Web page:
Orders at E&C during the quarter were $51 million compared to $118.8 million in the fourth quarter of 2007, which had included $25 million for an ethylene cold box destined for the Middle East and awards in excess of $20 million for large brazed aluminum heat exchangers for air separation plants in China and Southeast Asia.

Although E&C's orders were softer in the first quarter of 2008, we don't believe this to be a trend. As E&C's weekly order intake for April this year was up almost 40% compared to the 2008 first quarter weekly order rate, and our overall bid activity is robust.

Orders in D&S in the quarter were slightly higher at $91.1 million compared to $90.4 million in the fourth quarter of 2007. The backlog has grown to $124 million at the end of March, an increase of $17 million over the backlog at year end. While order intake is down for US bulk storage tanks, we have seen improvements in the rest of the world.

BioMedical orders in the quarter were $22.7 million, slightly down from the $23.9 million of orders during the first quarter of 2007. We continue to penetrate international markets for both respiratory therapy and biological storage products. But medical respiratory orders were down in the first quarter of 2008, particularly in Italy, one of our largest markets, as our customers were concerned about recent elections and the potential impact on the regulatory environment with respect to medical respiratory products. Now that the elections are over, our April order activity has rebounded in Italy.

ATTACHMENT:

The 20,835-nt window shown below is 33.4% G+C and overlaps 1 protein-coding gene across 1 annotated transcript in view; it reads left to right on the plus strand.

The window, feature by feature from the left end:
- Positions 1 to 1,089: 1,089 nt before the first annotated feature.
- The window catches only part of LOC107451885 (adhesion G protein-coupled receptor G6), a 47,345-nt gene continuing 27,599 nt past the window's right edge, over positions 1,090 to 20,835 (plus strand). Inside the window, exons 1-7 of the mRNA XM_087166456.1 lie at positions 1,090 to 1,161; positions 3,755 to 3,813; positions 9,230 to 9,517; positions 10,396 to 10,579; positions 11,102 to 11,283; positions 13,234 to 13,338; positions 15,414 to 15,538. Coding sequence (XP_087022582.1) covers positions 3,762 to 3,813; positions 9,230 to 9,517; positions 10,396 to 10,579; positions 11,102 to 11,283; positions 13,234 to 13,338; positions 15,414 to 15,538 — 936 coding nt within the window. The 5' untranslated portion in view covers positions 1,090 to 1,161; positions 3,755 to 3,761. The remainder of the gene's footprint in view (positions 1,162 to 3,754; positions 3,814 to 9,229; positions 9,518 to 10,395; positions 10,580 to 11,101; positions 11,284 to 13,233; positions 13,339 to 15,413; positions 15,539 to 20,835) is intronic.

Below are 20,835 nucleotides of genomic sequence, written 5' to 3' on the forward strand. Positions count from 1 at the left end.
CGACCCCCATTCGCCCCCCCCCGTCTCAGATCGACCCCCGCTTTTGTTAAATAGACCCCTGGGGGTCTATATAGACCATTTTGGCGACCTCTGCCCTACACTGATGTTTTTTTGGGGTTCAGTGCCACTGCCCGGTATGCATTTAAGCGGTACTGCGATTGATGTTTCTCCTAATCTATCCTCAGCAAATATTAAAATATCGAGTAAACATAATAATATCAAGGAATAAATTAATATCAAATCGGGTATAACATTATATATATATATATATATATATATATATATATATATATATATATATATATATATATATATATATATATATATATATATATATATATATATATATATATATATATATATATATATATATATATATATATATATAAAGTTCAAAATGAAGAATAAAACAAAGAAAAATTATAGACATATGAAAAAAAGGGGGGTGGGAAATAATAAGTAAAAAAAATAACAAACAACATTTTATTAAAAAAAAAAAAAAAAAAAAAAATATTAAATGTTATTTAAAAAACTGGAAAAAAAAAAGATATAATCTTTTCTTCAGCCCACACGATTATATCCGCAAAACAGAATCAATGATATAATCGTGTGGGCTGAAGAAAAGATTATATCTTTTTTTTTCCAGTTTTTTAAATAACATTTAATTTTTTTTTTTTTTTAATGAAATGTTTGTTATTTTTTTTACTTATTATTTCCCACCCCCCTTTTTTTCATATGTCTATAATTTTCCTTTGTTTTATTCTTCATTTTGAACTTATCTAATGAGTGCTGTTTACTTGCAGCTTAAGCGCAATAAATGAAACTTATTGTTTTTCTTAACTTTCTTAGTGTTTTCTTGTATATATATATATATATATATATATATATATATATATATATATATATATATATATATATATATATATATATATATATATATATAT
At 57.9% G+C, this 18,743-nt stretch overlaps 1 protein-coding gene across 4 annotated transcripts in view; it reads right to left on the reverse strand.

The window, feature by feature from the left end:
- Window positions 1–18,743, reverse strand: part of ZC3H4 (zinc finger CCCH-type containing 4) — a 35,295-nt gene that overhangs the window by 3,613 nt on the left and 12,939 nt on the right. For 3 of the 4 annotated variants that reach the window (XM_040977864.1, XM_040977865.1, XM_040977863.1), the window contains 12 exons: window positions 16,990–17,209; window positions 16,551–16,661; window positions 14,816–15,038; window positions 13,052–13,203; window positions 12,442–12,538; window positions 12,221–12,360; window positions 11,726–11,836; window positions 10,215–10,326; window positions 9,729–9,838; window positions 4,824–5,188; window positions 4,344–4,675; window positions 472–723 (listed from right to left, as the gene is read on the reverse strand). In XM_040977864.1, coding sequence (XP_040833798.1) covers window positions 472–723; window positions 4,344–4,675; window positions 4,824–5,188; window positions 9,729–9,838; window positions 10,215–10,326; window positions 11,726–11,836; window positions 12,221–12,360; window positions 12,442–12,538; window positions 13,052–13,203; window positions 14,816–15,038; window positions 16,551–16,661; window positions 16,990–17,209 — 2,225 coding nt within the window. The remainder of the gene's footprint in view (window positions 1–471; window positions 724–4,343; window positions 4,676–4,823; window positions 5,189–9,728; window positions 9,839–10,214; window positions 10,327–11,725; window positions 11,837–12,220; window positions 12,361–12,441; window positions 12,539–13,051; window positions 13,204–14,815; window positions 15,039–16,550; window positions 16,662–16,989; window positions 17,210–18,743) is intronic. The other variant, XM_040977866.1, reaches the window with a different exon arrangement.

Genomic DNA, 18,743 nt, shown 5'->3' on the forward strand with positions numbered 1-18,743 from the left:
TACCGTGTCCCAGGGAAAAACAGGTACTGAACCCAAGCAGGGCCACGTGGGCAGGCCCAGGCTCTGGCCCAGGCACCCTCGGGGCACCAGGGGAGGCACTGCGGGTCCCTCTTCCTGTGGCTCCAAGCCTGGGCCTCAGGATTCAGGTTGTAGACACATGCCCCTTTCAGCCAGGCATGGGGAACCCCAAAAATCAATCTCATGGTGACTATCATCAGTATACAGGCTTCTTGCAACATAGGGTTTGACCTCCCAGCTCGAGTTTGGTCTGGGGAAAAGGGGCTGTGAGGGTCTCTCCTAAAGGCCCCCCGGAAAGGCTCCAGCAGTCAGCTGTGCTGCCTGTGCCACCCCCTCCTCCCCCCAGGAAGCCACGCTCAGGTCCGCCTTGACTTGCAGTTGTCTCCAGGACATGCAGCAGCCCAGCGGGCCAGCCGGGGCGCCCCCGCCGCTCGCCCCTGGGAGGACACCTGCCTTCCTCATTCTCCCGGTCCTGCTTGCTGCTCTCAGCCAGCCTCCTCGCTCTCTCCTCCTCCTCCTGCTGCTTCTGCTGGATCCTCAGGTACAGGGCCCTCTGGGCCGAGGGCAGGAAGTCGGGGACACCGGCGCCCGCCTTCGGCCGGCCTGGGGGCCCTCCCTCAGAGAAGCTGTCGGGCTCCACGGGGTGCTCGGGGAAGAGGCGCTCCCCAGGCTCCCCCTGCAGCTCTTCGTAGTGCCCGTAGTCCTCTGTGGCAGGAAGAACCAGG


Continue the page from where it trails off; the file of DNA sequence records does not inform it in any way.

Michael will now provide you with our updated outlook for 2008.

Michael Biehl

Thanks, Sam. As you know, we acquired Flow Instruments & Engineering GmbH on April 1, 2008, for approximately EUR12 million. Flow manufactures cryogenic flow meter systems for industrial gases and liquefied petroleum gas; distribution equipment for transport of CO2 and other gases; and provides calibration services. It will be included as part of our D&S segment as we move forward. It will be immediately accretive to earnings.

Based on the Flow acquisition, our first quarter results, and current market conditions, we're revising our 2008 guidance. Our net sales outlook for 2008 is expected to be in a range of $745 million to $780 million, which compares to the previous guidance of $730 million to $765 million.

Our diluted earnings per share are expected to be in a range of $2.33 to $2.45 per diluted share, which compares to previous guidance of $2.28 to $2.40 per diluted share, based on an effective tax rate remaining at 31% for the year and an estimated 29 million fully diluted weighted average shares outstanding.

Thank you for participating in our conference call. This concludes our remarks. Brandy, please open up the lines for questions and provide the participants with instructions for doing so.